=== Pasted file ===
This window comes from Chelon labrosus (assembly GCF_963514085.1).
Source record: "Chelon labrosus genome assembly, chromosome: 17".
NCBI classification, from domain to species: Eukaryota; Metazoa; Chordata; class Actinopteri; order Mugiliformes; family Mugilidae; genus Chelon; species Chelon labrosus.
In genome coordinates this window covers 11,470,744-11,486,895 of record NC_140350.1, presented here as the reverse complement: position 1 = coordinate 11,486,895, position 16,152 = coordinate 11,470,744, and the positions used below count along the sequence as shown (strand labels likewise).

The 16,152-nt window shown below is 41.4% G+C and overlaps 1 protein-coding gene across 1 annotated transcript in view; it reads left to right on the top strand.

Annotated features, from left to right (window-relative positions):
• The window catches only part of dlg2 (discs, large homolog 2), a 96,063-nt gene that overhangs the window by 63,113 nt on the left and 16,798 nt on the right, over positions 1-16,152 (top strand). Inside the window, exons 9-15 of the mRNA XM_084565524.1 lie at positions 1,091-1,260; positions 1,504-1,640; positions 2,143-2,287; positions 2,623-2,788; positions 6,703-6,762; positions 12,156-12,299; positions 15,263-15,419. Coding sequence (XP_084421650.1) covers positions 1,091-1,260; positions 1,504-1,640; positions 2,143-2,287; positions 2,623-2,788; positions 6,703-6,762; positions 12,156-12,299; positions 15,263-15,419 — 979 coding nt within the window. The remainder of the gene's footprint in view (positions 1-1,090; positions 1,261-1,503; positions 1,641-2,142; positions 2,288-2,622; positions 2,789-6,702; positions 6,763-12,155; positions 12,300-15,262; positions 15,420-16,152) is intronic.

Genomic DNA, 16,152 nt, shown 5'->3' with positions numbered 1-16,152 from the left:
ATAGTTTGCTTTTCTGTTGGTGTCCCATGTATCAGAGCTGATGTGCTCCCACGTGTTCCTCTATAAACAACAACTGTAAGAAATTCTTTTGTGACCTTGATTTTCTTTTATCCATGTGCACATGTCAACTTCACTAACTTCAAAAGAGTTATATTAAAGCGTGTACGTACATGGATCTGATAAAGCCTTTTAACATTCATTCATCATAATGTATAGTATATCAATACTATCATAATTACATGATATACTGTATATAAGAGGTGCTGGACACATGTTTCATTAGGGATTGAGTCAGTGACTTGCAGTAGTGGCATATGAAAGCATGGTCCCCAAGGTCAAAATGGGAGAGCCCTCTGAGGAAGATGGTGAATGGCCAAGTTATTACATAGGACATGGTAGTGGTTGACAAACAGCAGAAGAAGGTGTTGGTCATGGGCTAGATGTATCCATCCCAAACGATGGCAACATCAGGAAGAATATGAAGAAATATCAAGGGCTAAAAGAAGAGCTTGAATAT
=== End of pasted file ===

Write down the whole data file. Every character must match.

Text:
This window comes from Chelon labrosus (assembly GCF_963514085.1).
Source record: "Chelon labrosus genome assembly, chromosome: 17".
NCBI classification, from domain to species: Eukaryota; Metazoa; Chordata; class Actinopteri; order Mugiliformes; family Mugilidae; genus Chelon; species Chelon labrosus.
In genome coordinates this window covers 11,470,744-11,486,895 of record NC_140350.1, presented here as the reverse complement: position 1 = coordinate 11,486,895, position 16,152 = coordinate 11,470,744, and the positions used below count along the sequence as shown (strand labels likewise).

The 16,152-nt window shown below is 41.4% G+C and overlaps 1 protein-coding gene across 1 annotated transcript in view; it reads left to right on the top strand.

Annotated features, from left to right (window-relative positions):
• The window catches only part of dlg2 (discs, large homolog 2), a 96,063-nt gene that overhangs the window by 63,113 nt on the left and 16,798 nt on the right, over positions 1-16,152 (top strand). Inside the window, exons 9-15 of the mRNA XM_084565524.1 lie at positions 1,091-1,260; positions 1,504-1,640; positions 2,143-2,287; positions 2,623-2,788; positions 6,703-6,762; positions 12,156-12,299; positions 15,263-15,419. Coding sequence (XP_084421650.1) covers positions 1,091-1,260; positions 1,504-1,640; positions 2,143-2,287; positions 2,623-2,788; positions 6,703-6,762; positions 12,156-12,299; positions 15,263-15,419 — 979 coding nt within the window. The remainder of the gene's footprint in view (positions 1-1,090; positions 1,261-1,503; positions 1,641-2,142; positions 2,288-2,622; positions 2,789-6,702; positions 6,763-12,155; positions 12,300-15,262; positions 15,420-16,152) is intronic.

Genomic DNA, 16,152 nt, shown 5'->3' with positions numbered 1-16,152 from the left:
ATAGTTTGCTTTTCTGTTGGTGTCCCATGTATCAGAGCTGATGTGCTCCCACGTGTTCCTCTATAAACAACAACTGTAAGAAATTCTTTTGTGACCTTGATTTTCTTTTATCCATGTGCACATGTCAACTTCACTAACTTCAAAAGAGTTATATTAAAGCGTGTACGTACATGGATCTGATAAAGCCTTTTAACATTCATTCATCATAATGTATAGTATATCAATACTATCATAATTACATGATATACTGTATATAAGAGGTGCTGGACACATGTTTCATTAGGGATTGAGTCAGTGACTTGCAGTAGTGGCATATGAAAGCATGGTCCCCAAGGTCAAAATGGGAGAGCCCTCTGAGGAAGATGGTGAATGGCCAAGTTATTACATAGGACATGGTAGTGGTTGACAAACAGCAGAAGAAGGTGTTGGTCATGGGCTAGATGTATCCATCCCAAACGATGGCAACATCAGGAAGAATATGAAGAAATATCAAGGGCTAAAAGAAGAGCTTGAATAT